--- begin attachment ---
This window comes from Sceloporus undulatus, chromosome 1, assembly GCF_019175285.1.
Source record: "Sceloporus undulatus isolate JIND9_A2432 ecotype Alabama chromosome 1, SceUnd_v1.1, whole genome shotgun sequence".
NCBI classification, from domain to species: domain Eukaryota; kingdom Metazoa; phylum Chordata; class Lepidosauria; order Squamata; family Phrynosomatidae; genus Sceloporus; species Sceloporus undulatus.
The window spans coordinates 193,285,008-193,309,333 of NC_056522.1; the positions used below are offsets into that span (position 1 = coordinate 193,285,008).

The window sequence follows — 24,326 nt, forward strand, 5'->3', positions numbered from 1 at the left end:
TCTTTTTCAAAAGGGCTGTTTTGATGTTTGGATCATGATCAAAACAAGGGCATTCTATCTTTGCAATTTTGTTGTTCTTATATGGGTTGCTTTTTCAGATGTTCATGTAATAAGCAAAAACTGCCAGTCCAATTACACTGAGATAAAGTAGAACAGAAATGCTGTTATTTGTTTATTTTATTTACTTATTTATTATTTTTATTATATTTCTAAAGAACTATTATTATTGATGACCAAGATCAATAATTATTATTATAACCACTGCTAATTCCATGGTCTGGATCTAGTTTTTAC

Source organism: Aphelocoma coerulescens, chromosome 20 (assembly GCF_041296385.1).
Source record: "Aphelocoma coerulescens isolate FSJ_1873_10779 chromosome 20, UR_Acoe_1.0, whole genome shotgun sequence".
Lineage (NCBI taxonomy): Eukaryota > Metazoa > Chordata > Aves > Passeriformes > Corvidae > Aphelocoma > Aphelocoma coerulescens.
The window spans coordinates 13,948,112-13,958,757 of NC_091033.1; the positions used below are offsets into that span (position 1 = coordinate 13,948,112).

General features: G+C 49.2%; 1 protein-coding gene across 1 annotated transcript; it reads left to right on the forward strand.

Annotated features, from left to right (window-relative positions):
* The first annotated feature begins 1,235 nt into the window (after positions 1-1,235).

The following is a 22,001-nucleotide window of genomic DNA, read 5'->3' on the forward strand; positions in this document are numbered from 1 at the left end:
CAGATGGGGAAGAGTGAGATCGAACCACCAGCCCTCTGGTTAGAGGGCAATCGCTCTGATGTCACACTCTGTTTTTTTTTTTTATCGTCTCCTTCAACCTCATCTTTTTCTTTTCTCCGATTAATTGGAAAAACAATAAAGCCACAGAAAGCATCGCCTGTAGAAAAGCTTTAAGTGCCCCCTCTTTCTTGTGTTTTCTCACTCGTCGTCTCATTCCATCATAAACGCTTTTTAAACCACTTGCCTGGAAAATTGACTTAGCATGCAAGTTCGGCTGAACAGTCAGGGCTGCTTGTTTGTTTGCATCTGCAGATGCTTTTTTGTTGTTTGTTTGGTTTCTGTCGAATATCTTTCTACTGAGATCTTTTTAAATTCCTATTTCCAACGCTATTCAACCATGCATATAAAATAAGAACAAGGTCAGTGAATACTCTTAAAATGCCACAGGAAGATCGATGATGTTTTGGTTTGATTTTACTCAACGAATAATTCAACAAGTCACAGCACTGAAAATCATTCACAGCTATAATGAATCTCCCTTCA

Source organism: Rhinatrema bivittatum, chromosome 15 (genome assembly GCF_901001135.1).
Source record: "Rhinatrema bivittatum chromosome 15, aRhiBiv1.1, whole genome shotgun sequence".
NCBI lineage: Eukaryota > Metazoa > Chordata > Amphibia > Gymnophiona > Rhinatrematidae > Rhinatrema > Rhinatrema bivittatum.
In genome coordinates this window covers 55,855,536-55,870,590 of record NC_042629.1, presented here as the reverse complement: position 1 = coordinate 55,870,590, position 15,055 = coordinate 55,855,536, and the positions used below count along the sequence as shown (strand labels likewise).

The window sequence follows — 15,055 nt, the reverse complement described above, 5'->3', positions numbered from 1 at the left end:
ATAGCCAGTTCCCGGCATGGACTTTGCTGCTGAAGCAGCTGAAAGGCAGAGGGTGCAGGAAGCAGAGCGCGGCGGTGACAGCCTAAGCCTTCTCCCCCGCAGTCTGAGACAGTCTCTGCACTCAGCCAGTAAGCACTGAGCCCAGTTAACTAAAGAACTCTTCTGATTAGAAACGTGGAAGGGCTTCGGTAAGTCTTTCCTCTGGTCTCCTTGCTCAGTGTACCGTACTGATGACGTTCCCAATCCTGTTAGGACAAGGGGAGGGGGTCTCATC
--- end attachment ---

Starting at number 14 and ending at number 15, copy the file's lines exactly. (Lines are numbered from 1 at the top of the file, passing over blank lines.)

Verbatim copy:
The following is a 22,001-nucleotide window of genomic DNA, read 5'->3' on the forward strand; positions in this document are numbered from 1 at the left end:
CAGATGGGGAAGAGTGAGATCGAACCACCAGCCCTCTGGTTAGAGGGCAATCGCTCTGATGTCACACTCTGTTTTTTTTTTTTATCGTCTCCTTCAACCTCATCTTTTTCTTTTCTCCGATTAATTGGAAAAACAATAAAGCCACAGAAAGCATCGCCTGTAGAAAAGCTTTAAGTGCCCCCTCTTTCTTGTGTTTTCTCACTCGTCGTCTCATTCCATCATAAACGCTTTTTAAACCACTTGCCTGGAAAATTGACTTAGCATGCAAGTTCGGCTGAACAGTCAGGGCTGCTTGTTTGTTTGCATCTGCAGATGCTTTTTTGTTGTTTGTTTGGTTTCTGTCGAATATCTTTCTACTGAGATCTTTTTAAATTCCTATTTCCAACGCTATTCAACCATGCATATAAAATAAGAACAAGGTCAGTGAATACTCTTAAAATGCCACAGGAAGATCGATGATGTTTTGGTTTGATTTTACTCAACGAATAATTCAACAAGTCACAGCACTGAAAATCATTCACAGCTATAATGAATCTCCCTTCA